The Metro Public Health Department is continuing its battle against Hepatitis in the Nashville area by hosting a free Hepatitis vaccination event at Play Dance Club on September 14, 2005, from 10 p.m. until 1:00 a.m.
The Hepatitis program in Nashville began in 2000 when gay men made up half of the Hepatitis A cases in Nashville. Historically, Hepatitis B has also been a fairly consistent problem in the gay community. In fact, Hepatitis B was integral in helping to identify the first cases of HIV infection.
“We started with Hepatitis A vaccinations in 2000,” says Brad Beasley, supervisor of the STD/HIV program for the Metro Public Health Department, “and in 2001 we added the vaccine for Hepatitis B. We added the combined vaccine product in 2003. The vaccines are free of charge to gay men, and are available at all our monthly bar testing events as well as our testing events at Outloud on the third Thursday of each month.”
There are many options available through the Metro Public Health Department to combat Hepatitis, including vaccinations for Hepatitis A and B for those who have had one series but not the other. For those who have had neither series, they offer a new combined vaccine product name Twinrix. The Hep B and Twinrix vaccines are a three injection series over six months, and the Hep A vaccine is a two injection series over six months. It is important to note that there is no risk of getting hepatitis from the vaccine and there have been no pronounced side effects.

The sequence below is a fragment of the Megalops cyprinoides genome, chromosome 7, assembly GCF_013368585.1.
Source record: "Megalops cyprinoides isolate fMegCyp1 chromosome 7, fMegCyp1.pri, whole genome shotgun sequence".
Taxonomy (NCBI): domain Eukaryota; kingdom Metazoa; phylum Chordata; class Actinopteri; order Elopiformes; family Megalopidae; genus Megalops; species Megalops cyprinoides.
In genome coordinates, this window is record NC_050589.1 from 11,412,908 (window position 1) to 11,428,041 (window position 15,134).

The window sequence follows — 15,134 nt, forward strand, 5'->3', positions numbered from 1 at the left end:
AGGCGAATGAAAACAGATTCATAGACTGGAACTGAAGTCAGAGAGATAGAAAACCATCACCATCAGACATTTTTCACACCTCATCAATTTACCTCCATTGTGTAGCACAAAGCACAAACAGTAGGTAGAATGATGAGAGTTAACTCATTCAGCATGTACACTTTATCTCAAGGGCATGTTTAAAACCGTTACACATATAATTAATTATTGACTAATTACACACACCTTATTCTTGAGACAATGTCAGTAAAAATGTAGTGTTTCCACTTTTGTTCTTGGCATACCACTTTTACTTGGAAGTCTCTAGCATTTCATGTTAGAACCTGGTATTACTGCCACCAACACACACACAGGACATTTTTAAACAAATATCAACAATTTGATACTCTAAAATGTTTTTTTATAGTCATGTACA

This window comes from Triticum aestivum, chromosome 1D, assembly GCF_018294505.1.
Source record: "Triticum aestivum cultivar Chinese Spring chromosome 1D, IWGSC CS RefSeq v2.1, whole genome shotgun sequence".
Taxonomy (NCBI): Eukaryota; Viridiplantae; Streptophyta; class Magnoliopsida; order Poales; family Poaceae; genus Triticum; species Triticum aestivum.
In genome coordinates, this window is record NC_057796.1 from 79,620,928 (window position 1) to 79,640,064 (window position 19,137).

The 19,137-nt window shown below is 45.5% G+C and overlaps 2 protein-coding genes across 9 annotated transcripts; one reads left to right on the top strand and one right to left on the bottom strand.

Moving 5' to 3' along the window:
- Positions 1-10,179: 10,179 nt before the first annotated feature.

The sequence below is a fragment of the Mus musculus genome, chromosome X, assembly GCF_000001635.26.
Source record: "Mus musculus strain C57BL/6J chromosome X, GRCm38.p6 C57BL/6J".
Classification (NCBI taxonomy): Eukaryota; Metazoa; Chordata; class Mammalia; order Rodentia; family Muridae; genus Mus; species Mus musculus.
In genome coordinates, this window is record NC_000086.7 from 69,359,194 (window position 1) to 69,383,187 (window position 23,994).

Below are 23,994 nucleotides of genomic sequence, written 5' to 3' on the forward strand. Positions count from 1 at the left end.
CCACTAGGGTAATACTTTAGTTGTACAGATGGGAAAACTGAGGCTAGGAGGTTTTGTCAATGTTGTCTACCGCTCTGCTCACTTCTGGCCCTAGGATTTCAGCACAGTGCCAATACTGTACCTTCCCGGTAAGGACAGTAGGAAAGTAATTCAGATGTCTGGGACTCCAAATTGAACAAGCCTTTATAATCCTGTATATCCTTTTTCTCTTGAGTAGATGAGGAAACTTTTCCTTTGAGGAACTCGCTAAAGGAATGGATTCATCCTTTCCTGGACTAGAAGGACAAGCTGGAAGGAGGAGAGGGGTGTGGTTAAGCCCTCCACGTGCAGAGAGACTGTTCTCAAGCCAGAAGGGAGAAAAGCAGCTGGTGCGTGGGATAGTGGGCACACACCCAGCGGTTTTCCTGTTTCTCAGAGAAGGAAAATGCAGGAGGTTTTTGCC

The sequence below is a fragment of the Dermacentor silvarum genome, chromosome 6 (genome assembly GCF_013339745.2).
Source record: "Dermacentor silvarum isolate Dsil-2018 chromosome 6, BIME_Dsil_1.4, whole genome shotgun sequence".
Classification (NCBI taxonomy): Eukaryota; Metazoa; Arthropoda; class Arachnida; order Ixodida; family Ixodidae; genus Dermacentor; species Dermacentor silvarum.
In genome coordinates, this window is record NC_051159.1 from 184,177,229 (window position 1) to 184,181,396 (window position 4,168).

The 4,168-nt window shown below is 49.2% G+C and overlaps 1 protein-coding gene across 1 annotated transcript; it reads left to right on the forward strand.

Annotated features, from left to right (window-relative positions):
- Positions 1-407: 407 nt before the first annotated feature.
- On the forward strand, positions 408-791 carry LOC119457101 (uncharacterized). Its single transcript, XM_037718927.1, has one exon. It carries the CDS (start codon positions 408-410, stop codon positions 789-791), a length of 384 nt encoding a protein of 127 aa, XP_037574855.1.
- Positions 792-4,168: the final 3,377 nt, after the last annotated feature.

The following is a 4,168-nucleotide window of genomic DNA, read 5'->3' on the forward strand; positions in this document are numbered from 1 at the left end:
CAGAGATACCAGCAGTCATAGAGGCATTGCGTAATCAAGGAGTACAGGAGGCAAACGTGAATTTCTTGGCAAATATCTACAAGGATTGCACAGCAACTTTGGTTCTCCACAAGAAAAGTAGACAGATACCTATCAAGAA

The Metro Public Health Department is the only department in Tennessee to offer Hep A and Twinrix (the combined Hep A and B vaccine) free to gay men. Many other Tennessee health departments currently offer Hep B vaccinations through their STD clinics or primary care clinics for a fee.
Some of the symptoms of Hepatitis include jaundice, dense and dark urine, and gray or loose feces. All the hepatitis viruses attack the liver, affecting the balance of enzymes needed for digestion and other endocrine functions. While Hepatitis A is generally milder than Hepatitis B, both can result in chronic fatigue and last up to six months. With rest and medical care, recovery from Hep A and B is usually complete with resulting natural immunity to reinfection. However, there are cases of those with Hep B who become carriers of the virus. When this happens to an individual, the virus he or she is infected with won’t make him or her any sicker, but he or she can still pass it on to others. People who have had Hep A and/or B are also at risk for liver function complications. Scarring, or cirrhosis, of the liver is also common, and this can lead to decreased liver function or liver cancer later in life.
“I would like to remind those guys who aren’t sure if they completed the injections to give me a call or come by any of our events. Ample supplies of the vaccines are on hand. Once you’ve started, you can always finish the series, even if it’s been longer than a year,” says Beasley, “You will most always get some added benefit from the follow-up shots. Even if you think you are not at risk for getting Hep A or B, you never know when a potential partner might have an acute infection that he’s not aware of.”